Demographics,technology, politics, and fashion seem to be perpetually changing. The pace of change appears to be moving ever faster. In my half century or so on this planet this is the case. A couple of years after my graduation, my high school was closed. It was later reopened on the same site with a different name, to be renamed again back to the original, but with a different school mascot.

My undergraduate college was renamed as a university. My first graduate school was renamed to sound even more important. My second grad school was amalgamated into a larger institution, and both “noble names” were blended, until the grander name, as cream does, floated upwards thus eclipsing the other.

While I was in military A school, American sailors lost their beards. I still remember how odd it was to see Chief Pinkerton without his. In infantry school and when first in the fleet we had flat green field jackets, and flat green flack jackets. These were later replaced by new ones in woodlands camouflage pattern to match our uniforms. We also had Vietnam era steel pot helmets with liners. These went the way of the dinosaurs, being replaced with Kevlar ones, with which we could not cook, dig, or wash with. Though the details are now vague to me, I think we changed gas mask models about then also. With the woodland and Kevlar change the make up of the flack vest morphed as well, to include both.

When I was at Third MarDiv, Division HQ I was issued a 1911 model 45. This weapon was the butt of jokes, and later was in turn replaced. This, however was not an issue for me as I had been sent to a battalion by then, where my TO weapon was the M16A1 or in my case a relatively well worn XM16E1. It was essentially the same as the A1 I had used in ITS, full auto and semi options, etc.  But then change struck again, and we all were issued M16A2s.  This weapon with its semi-auto and 3 round bursts took some getting used to, but was probably a good design change.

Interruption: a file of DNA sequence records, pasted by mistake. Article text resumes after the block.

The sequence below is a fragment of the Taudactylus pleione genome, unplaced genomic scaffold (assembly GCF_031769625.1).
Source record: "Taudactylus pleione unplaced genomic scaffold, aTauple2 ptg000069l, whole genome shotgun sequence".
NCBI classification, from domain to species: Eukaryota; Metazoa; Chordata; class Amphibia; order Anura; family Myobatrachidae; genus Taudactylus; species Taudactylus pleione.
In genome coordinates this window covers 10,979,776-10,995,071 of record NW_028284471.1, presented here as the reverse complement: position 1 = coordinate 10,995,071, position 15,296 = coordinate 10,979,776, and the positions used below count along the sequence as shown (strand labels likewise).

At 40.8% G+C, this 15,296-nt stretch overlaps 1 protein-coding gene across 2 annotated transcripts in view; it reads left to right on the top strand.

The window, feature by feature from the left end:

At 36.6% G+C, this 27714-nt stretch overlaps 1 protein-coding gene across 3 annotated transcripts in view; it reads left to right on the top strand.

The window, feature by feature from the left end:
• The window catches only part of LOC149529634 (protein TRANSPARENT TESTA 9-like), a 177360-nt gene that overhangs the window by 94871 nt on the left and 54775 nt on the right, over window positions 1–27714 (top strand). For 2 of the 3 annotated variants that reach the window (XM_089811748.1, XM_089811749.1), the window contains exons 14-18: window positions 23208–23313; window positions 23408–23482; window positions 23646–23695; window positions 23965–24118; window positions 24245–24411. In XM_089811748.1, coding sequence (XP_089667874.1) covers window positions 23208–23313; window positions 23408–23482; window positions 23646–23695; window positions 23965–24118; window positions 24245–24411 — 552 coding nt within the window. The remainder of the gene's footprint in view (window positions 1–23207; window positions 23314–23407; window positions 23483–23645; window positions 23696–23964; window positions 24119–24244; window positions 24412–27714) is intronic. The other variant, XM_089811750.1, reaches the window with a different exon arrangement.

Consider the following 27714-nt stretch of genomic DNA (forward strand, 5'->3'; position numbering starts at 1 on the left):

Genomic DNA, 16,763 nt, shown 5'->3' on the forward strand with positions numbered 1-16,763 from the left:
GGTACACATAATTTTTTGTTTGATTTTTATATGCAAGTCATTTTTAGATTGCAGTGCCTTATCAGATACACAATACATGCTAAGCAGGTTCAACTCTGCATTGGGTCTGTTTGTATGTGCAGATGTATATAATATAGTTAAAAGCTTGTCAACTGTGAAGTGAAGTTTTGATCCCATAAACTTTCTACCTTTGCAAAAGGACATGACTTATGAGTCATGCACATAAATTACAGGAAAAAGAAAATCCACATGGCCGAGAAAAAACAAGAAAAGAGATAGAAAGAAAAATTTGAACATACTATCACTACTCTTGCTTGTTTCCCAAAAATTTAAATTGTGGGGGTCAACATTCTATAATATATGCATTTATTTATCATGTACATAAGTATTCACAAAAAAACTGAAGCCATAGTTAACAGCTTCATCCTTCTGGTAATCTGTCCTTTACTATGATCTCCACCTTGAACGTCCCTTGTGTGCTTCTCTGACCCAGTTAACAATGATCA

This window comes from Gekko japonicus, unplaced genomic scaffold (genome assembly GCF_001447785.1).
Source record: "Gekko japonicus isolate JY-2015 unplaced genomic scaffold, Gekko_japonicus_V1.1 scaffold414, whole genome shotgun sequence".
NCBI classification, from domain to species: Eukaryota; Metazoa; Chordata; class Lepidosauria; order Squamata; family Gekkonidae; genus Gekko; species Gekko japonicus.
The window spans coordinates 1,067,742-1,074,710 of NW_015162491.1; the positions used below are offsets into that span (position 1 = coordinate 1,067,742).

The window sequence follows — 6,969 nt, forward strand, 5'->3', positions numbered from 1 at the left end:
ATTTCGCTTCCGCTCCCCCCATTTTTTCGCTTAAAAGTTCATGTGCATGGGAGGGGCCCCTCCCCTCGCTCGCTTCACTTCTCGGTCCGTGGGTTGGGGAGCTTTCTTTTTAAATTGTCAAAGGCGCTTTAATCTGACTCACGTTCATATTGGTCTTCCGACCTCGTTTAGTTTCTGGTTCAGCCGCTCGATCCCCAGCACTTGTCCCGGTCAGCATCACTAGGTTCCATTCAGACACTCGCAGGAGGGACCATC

Where the world seems to have really run away with change though is in information technology.  The forces had taught me another strange and valuable skill.  I could type. I used a Selectric electric typewriter and it was quick and far easier to use than a manual. Then I went to university.  Mistakes in typing required rewrites.  So we gave in and got a Apple 2C.  Yes, 138 k of data.  We could correct mistakes without starting over.  The 5 plus some inch disks were a marvel.  But then Apple (like in the garden) led to a fall from grace. PC was everywhere, and the disks were smaller too.  Then came the what seemed annual Microsoft upgrades, and just when an operating system seemed to become second nature, they changed it.  Enter the laptop, etc, etc, etc.

Home movies gave way to video; beta to VHS; VHS to CD; and now downloads and streaming. The post office phone gave way to the home phone; the pay phone to the mobile.  Phones became cameras. Walkman became Ipod. Ipod was swallowed by the phone.  It goes on.

Education has followed suit. Many students cannot imagine “taking notes.”  “Can we take a picture of the board on our phones?” is a common question. Books are mystical things housed in a dungeon like realm known as the library.  Having to actually turn a page is an arduous task, and what if the particular book doesn’t have all you need? Might you actually have to search for another?  What a terrible waste of time. Doesn’t GOOGLE “have it all?” Okay, I am overstating (a little), but the implications are clear.